To conclude, I obviously don’t think people bullshit when they say they identify to a character. I am just saying that what they’re actually experiencing is empathy, but they can truly identify only when they have the opportunity to shape the character the way they want. But of course, when I’m in a conversation, I’ll still talk about identification, because I’m not a pretentious asshole who think she is better than every one else (7).

 

 

(1) “The first-person point of view is there so you can see things happening up close, and so you can really interact with things in a visceral manner. with the game world.” http://ca.ign.com/articles/2018/06/12/e3-2018-cyberpunk-2077-cd-projekt-addresses-first-person-backlash

(2) And I really want to stress that it’s a personal opinion, I am not trying to impose it on anyone, just to have a discussion about it.

(3) It’s not a spoiler, I didn’t say that Spiderman dies.

(4) Overwatch and Rainbow 6: Siege made backgrounds for their characters but even though a player may choose a character considering their background, they only use the character’s skill set in game. The point is to win the game, not chitchat about the character’s narrative.

(5) Except a few cases like the first 2 Fallout, where each gender has some different but symmetrical effect. For example, a woman’s charisma will work better on someone attracted to women.

(6) And even when it does, I usually stick to a character that feels more like me. For example, when the game encourages making a strong fighter, I keep making a clever one and skip the strength attribute, because I prefer getting away with a clever word than a bullet in the face, even though it’s more challenging.

(7) But I am, obviously.

“Do you believe I see a woman when I look at you?” – How self-perception is stronger than the view of others

Sometimes, you want to talk about a film that hasn’t been released yet, because you put a lot of faith in it. So in this post, I will be talking about Girl, by Lukas Dhont, and why it is important to me that it doesn’t disappoint.

It’s that time in the year when people rush to the South of France to watch tons of films that won’t be released before 6 months. Well, tons of privileged people, since the Cannes Film Festival is the only festival in the world that doesn’t accept self-paying visitors. Nevermind that, there are still very interesting films being shown there, and even though I can’t attend (never been even once), I still follow what’s happening, thanks to Alicia Malone‘s tweetline (1).

And one of her tweets particularly caught my eye:

Obviously (if you know enough about me), I was instantly interested about this film, Girl, directed by Lukas Dhont, and apparently, the French newspaper LeMonde also saw the film and gave their few cents on it. And now I am totally hooked. I know I have to wait until October to watch it in theatre, and I don’t usually review a prospect of a film, but there is a good reason I am hopeful: this is not a movie about transphobia (2). Most movie about transgender people deal with the hardship of being transgender because of other people being total assholes. This film is different. There is no debate about transgender people. We exist, it’s a fact, and in this story, every one is accepting of the trans girl. The family is loving, everybody is willing to help or at least they behave around her like she’s a totally normal girl.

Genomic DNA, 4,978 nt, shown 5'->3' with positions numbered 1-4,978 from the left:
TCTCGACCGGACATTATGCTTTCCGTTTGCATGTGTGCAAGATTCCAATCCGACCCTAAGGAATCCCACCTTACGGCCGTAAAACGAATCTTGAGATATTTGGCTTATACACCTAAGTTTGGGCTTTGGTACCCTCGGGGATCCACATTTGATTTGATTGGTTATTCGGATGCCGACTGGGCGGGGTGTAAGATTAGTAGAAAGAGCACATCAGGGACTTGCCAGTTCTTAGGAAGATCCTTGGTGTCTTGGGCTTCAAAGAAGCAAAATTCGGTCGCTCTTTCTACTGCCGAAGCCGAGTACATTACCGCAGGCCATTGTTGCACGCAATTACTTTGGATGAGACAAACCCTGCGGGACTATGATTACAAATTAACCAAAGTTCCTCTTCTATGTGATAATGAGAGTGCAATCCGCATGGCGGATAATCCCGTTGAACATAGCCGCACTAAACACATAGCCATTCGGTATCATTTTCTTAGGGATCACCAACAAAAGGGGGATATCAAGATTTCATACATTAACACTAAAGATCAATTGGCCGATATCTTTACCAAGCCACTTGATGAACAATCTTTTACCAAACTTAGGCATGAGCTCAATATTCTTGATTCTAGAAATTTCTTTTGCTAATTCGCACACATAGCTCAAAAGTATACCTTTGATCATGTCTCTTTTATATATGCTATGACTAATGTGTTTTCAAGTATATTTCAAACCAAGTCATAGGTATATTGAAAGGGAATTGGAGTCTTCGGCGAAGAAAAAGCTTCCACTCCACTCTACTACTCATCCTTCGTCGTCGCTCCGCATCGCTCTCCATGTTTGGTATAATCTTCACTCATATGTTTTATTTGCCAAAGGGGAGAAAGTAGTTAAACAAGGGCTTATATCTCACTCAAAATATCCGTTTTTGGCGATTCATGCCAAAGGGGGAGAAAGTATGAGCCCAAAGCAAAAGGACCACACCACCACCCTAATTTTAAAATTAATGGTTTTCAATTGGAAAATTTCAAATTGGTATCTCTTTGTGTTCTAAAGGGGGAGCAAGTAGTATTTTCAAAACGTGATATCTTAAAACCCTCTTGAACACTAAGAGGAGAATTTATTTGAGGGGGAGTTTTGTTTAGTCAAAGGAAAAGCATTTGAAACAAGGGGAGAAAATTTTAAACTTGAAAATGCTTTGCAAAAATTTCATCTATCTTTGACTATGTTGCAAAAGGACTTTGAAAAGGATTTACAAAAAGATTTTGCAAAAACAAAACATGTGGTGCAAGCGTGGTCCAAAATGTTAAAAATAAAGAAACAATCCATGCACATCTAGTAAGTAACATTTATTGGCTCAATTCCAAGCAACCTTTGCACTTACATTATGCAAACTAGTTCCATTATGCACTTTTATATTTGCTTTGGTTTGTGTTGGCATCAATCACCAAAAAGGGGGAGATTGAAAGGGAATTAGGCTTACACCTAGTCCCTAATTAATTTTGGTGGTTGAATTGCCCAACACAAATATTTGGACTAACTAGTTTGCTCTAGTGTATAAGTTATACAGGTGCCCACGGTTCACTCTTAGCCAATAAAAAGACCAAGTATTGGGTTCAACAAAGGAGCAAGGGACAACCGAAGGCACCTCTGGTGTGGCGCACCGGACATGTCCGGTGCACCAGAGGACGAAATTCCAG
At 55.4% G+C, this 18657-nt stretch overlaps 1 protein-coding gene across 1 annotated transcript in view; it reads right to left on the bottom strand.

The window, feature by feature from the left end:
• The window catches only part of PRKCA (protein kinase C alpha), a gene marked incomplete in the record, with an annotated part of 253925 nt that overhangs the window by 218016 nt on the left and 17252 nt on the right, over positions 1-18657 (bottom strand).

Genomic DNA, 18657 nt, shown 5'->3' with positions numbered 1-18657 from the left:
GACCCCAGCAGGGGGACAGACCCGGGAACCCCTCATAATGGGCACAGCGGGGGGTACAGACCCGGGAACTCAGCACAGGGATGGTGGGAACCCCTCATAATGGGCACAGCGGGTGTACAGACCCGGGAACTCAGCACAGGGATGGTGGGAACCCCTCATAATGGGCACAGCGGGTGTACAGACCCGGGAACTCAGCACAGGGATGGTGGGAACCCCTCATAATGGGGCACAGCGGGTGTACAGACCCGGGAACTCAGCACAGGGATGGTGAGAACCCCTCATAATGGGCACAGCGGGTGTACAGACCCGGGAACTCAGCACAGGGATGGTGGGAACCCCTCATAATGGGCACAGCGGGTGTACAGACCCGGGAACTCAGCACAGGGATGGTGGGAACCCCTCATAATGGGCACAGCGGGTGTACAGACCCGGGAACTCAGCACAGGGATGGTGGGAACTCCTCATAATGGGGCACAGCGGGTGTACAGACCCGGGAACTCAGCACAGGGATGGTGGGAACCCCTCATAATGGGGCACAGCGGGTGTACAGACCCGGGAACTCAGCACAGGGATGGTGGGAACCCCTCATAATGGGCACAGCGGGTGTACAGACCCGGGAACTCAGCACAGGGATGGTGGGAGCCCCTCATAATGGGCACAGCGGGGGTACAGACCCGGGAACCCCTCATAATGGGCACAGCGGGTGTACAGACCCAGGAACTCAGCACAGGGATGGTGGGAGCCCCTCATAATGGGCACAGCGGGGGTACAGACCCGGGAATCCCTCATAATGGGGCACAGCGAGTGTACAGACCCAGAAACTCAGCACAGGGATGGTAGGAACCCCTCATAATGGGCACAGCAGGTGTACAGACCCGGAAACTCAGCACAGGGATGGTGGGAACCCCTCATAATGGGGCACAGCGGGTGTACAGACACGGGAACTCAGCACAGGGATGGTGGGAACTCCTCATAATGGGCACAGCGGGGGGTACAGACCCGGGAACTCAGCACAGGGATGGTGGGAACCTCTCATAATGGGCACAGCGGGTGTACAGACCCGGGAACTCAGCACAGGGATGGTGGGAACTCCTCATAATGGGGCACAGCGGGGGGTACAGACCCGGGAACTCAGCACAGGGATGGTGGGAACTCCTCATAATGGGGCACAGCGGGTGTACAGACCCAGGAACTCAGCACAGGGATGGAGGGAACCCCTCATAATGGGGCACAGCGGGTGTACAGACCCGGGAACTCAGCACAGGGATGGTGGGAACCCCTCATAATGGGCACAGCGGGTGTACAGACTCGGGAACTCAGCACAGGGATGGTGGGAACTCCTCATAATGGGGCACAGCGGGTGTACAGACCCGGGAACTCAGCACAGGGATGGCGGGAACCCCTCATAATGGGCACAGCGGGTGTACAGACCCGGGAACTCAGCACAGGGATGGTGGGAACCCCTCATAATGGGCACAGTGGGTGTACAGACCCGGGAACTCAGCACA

The hardship is elsewhere. It’s internal. Even though people offer their help and support, we can’t move onward if we don’t acknowledge that this help is honest. It is best shown in this snippet of the movie:

At some point, the psychiatrist asks “Do you believe I see a woman when I look at you?” And he has to pull the answer out of her mouth. “No”. She says it so timidly. And for a good reason. It’s hard to tell someone you don’t believe them when they show the much needed support. And if we don’t believe it, it’s because we don’t see it ourselves. Therefore it seems impossible that other people see something about us that we only dreamt of for so long.

To me, it touches so close to home. I moved to Canada in January 2017, introducing to everyone as Élise, but people I was meeting randomly would obviously not see me as a woman. It took months of hormone therapy (I started in May 2017) and laser beard removal (since September 2016) before I could see any significant change. Since I never really enjoyed doing make-up that much or dressing overly feminine or girly, it didn’t help to be gendered correctly on a regular basis. That took time, and I saw it happen, first occasionally, then more frequently, until this month. Now It happens every single time. It downed on me last week in a bar where a group of guys on a bachelor party didn’t think twice about my gender. One even did a really corny move in my back, thinking I didn’t see. I can’t tell if they knew I was transgender, but if they did, they surely hid it very well.

But the switch really happened this weekend. I went with a friend to look at swimsuits. I haven’t done any scuba diving for 3 years and I miss it so much it drives me crazy. I had to go to the store, to build up the courage (wearing a push-up bra helped too). When I arrived at the swimwear corner, the saleswoman instantly greeted me with a “Madam” and asked me what I was looking for, and offered me to try some on. I switched. I stopped being afraid.